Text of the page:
JEB with pyloric atresia is caused by mutations in the α6β4 integrin gene. It presents at birth with widespread blisters and erosions. Although milia are not common, scarring and nail dystrophy frequently are obsverved. Congenital localized absence of skin and ear malformations have been reported. Oral erosions may occur, and dental enamel hypoplasia and dental caries may be more common. The key feature is the presence of pyloric atresia.
Pyloric atresia is the presence of a stricture or narrowing in the stomach at the pylorus, a muscle, that prevents stomach contents from passing into the intestines. Affected infants develop abdominal distention, vomiting, dehydration and electrolyte abnormalities within the first few weeks of life, and death is possible if pyloric atresia is not recognized and treated promptly through surgery.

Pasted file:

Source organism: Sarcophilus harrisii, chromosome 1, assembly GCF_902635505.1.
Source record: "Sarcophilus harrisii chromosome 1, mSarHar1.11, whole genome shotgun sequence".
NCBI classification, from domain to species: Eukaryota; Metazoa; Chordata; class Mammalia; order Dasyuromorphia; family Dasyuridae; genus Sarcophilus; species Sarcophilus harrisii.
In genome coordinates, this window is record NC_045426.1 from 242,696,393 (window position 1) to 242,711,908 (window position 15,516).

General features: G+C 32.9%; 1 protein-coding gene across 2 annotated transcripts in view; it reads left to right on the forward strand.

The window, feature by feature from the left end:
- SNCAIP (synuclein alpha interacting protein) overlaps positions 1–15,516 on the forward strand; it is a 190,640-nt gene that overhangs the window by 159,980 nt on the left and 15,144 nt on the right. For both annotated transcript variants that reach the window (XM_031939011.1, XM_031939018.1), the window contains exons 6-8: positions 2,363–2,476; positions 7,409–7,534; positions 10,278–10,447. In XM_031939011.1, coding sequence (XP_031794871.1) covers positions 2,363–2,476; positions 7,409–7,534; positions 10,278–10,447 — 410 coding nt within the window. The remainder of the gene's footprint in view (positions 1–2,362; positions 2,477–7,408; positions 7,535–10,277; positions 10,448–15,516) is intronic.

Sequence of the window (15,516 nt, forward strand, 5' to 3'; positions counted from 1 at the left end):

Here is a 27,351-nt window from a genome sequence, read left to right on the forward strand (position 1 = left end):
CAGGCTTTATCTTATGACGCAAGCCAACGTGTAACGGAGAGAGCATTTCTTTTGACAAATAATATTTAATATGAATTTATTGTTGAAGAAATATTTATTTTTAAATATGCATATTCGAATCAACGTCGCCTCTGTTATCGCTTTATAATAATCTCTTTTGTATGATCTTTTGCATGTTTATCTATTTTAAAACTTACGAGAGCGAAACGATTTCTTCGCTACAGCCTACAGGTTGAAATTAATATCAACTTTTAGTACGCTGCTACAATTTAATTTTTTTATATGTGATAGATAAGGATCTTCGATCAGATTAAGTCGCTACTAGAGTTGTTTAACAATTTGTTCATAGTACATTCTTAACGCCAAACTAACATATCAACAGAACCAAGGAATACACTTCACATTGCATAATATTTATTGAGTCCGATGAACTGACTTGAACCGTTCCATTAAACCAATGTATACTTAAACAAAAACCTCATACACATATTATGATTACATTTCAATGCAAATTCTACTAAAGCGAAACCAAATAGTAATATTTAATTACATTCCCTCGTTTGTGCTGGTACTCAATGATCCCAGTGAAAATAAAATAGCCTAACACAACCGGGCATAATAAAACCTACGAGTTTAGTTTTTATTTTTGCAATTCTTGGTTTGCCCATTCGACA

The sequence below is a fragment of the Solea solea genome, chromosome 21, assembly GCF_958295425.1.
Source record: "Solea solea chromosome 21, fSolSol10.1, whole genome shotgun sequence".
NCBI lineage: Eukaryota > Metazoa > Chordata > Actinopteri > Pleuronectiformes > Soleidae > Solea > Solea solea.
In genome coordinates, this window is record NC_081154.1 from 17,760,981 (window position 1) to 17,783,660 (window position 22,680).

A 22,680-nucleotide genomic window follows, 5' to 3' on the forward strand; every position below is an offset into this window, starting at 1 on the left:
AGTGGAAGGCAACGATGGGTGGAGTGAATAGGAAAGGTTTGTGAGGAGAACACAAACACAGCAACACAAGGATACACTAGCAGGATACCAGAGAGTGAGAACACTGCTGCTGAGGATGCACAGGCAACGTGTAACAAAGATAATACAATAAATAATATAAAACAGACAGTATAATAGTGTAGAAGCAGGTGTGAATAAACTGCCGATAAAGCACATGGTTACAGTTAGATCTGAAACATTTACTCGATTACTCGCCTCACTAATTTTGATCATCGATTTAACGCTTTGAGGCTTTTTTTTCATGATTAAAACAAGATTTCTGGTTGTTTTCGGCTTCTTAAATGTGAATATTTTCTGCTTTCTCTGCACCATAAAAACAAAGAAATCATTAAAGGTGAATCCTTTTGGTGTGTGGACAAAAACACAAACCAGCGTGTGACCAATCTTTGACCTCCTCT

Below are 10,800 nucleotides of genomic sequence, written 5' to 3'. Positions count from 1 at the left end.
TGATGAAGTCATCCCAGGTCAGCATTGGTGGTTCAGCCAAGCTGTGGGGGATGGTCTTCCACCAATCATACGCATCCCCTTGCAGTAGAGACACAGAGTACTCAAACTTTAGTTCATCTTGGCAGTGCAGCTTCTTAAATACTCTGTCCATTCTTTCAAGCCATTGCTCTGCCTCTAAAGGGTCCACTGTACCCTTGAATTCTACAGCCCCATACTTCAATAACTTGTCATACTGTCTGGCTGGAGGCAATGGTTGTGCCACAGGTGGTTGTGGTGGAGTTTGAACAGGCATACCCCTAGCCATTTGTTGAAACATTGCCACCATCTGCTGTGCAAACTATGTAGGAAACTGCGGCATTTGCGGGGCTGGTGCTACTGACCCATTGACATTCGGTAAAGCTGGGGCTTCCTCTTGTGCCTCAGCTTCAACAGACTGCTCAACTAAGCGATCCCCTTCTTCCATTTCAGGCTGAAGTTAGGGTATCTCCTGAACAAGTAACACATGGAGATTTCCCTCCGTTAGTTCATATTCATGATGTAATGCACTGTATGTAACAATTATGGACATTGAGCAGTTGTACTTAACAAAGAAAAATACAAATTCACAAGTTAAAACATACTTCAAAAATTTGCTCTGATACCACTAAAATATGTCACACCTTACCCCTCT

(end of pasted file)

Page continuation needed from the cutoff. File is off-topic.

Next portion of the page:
Diagnosis may be aided by an ultrasound or contrast-enhanced X-ray such as an upper gastrointestinal barium study. Abnormalities of the genitourinary tract also have been reported. Other systemic findings such as poor growth, anemia, and blistering and other problems involving the trachea/respiratory tract and eyes are not seen. There is no increased risk of skin cancer.